I spent a good five minutes sobbing, drooling, snuffling and croaking incoherently. I knew that once I pressed the call button, the nurse would come and the great gears of mourning would clank into action – suddenly it would be death notices and coffin catalogues, prayers of the faithful and funeral suits. So he and I had those last few minutes, and no more. The nurse came and called it at 8:11.
Clonakilty in west Cork used to be home to a notoriously awful workhouse. When travellers would meet along the road and ask where they were headed, if the destination was Clonakilty, the reply would be ‘Clonakilty? God Help Us’. To my dad’s age-group, it is still known as Clonakilty-God-Help-Us. I used to say it to older patients in the emergency department when they were checking in, as it was a handy way of saying you had family links to the place. I’d meet people who went to school with my dad or one of his siblings, as Clon was a small place and everyone knew everyone else. But there weren’t many of that generation left, and those who were often ended up in emergency departments talking to me.
Clon always seemed like another world. I spent my holidays down there, nearly drowning in Inchydoney, getting nipped by lobsters in Ring, listening to my dad’s zany stories about the place: The WWII warplane coming down in the marsh outside the town, and the monkey mascot being buried behind the hotel, the airmen’s Lucky Strikes being passed around by the altar boys after one of them nicked a carton from his father, the local garda. Dad used to talk about the glory days of Clon GAA, usually cursing Nemo Rangers in the same breath, as he saw them as some sort of GAA Boko Haram, stealing away west Cork’s sporting talent with the promise of the (relatively) bright lights of Cork city.
After school he joined the bank and worked all over Ireland and had stories that ranged from the terrifying (from the North usually) to the ridiculous (everywhere else). He told me a while back that he thought money was a grubby commodity to be dealing in. I asked what he would do if he could have his time over again. He said ‘I’d like to own a pub’, before cheerfully adding, ‘but I’d probably be dead and broke’.
He was assistant manager of the BOI in Midleton, and I’ve met a few people over the years who told me they would wait until the manager was on holidays before they would go to my dad and get their loans and mortgages. It wasn’t that he was some feckless Anglo Irish style banker – he did the math, but he always wanted to give people a chance. He saw the best in people. He saw the best in me: He was ridiculously proud of everything I did. He kept a collection of cuttings from articles I had published, photocopying them and sending them on to relatives – even the one about getting a vasectomy. He believed in me to a level that was almost frightening – his faith in me was unshakeable.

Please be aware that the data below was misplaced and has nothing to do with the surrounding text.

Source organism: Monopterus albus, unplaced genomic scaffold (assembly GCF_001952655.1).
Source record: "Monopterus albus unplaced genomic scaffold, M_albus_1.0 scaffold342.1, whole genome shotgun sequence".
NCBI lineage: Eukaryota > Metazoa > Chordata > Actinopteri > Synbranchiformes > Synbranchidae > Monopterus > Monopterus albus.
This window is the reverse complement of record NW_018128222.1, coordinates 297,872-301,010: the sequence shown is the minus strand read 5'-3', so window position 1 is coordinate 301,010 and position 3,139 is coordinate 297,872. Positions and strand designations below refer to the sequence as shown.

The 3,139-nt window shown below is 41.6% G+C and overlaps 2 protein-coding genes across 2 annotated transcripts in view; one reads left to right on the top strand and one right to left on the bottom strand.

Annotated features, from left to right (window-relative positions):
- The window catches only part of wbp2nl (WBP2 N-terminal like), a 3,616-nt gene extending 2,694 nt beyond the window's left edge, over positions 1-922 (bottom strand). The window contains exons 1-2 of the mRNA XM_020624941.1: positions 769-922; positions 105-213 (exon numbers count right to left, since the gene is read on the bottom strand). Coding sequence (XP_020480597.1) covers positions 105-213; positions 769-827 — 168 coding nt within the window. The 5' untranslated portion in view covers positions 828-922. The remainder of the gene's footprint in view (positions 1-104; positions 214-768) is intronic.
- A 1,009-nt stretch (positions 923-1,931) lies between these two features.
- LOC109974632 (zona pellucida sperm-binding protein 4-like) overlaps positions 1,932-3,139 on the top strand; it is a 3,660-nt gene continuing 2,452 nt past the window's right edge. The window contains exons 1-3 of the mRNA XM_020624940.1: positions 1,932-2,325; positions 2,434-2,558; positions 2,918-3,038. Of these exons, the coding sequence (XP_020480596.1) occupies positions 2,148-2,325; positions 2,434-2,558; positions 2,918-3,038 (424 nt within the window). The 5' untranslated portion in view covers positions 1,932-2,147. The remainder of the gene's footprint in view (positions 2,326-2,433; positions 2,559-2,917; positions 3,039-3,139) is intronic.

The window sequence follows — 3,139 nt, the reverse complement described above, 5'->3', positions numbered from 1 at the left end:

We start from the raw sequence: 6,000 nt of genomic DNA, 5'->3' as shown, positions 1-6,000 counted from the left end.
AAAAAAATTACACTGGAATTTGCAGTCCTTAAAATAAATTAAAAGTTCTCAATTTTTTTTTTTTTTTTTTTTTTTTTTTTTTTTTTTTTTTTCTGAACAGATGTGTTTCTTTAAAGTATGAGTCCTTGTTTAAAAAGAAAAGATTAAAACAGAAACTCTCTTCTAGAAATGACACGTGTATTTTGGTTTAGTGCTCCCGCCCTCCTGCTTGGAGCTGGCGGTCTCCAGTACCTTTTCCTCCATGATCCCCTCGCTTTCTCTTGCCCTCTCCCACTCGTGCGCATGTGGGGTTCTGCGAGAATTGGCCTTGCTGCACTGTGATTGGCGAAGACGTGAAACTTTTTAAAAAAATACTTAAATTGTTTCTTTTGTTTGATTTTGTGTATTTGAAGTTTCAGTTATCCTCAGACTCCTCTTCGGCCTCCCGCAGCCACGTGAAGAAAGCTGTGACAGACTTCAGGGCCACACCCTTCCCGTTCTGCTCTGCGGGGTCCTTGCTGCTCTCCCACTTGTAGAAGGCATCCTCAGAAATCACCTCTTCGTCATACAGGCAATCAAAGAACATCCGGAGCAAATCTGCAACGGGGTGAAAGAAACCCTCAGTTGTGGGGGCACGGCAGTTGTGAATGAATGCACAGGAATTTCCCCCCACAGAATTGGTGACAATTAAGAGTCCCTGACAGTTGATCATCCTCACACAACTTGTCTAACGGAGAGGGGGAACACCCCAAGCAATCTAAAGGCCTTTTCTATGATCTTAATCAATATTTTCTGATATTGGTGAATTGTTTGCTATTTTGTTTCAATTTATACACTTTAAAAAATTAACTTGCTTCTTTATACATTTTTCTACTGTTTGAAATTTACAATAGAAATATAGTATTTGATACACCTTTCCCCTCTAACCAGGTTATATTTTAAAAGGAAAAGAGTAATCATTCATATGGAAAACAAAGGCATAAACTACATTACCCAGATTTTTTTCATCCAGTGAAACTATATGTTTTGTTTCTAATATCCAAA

A while back I wrote a piece about him and whiskey, and it ended up in this month’s Irish Tatler Man. I had hoped to show it to him, as the first piece I had published by the Irish Examiner was also about him and about whiskey. By the time I got a copy, he was gone.
He had 85 years of good health. He had his losses, and endured the tragedy of losing a child, and then losing his wife, but generally he had a good life. He loved us, and we loved him in return. He was a big part of our lives, a fact acknowledged by us naming our youngest child Daniel (although with four kids we had basically just run out of names). I joked with him in the days before he died that I was glad we had finally got around to naming one of our kids after him, but felt bad that it was the worst behaved one. Dad assured me he wouldn’t always be like that. Maybe he was thinking of me – a mess for half my life, and a slow recovery thereafter. Here’s hoping.
I feel sad, but I know that this is as good as it gets – someday I will face the same fate, and I hope my kids are as happy as I am in life, or that they love me like I loved him. Loss is the high price of love just as death is the high price of life. I’ve seen sad deaths in my work, the bodies unclaimed for a week. To be able to stand on the altar at a funeral and say ‘I love you and I miss you’ is a wonderful thing. Why would I want him to hang around? He hated being sick, and he had to go at some point – what sort of son would I be if I had tried to keep him here, to watch him wither and die just so I could put off the inevitable?
I’m still at the stage where the phone rings and I think ‘oh that’ll be dad’ or ‘is that him at the door’. Eventually I will accept he is gone. Life will go on. I return to work in a couple of weeks, not to the emergency department sadly, as I had to be replaced once I took leave. In the meantime I’m sifting through his life, reading his love letters to mum, finding photos of him with women whose names I will never know, trying to pull together all the loose strands of his time on earth so I have something to tell my kids about who he was. The best I can do to honour his memory is try to be a good dad and a good husband, because I only became a good son at the very end.
Dad loved the beach – all those childhood summers on Inchydoney left their mark on him. Even after mum died he still went south for sun holidays on his own, coming back with a camera full of images like the one above – blurry landscapes with nobody in them, save the odd thumb. Any time we would go to the Canaries together, he would invariably head off to the beach for the day, and lie there like an iguana. When I think of him now, it is like that – on a beach somewhere, with poorly applied suncream, ill fitting trunks and a faded Munster Rugby towel, dozing in the heat.
Dad left this world as he lived – gently, peacefully and with dignity. It was a good death. I miss him, I love him, and I am happy.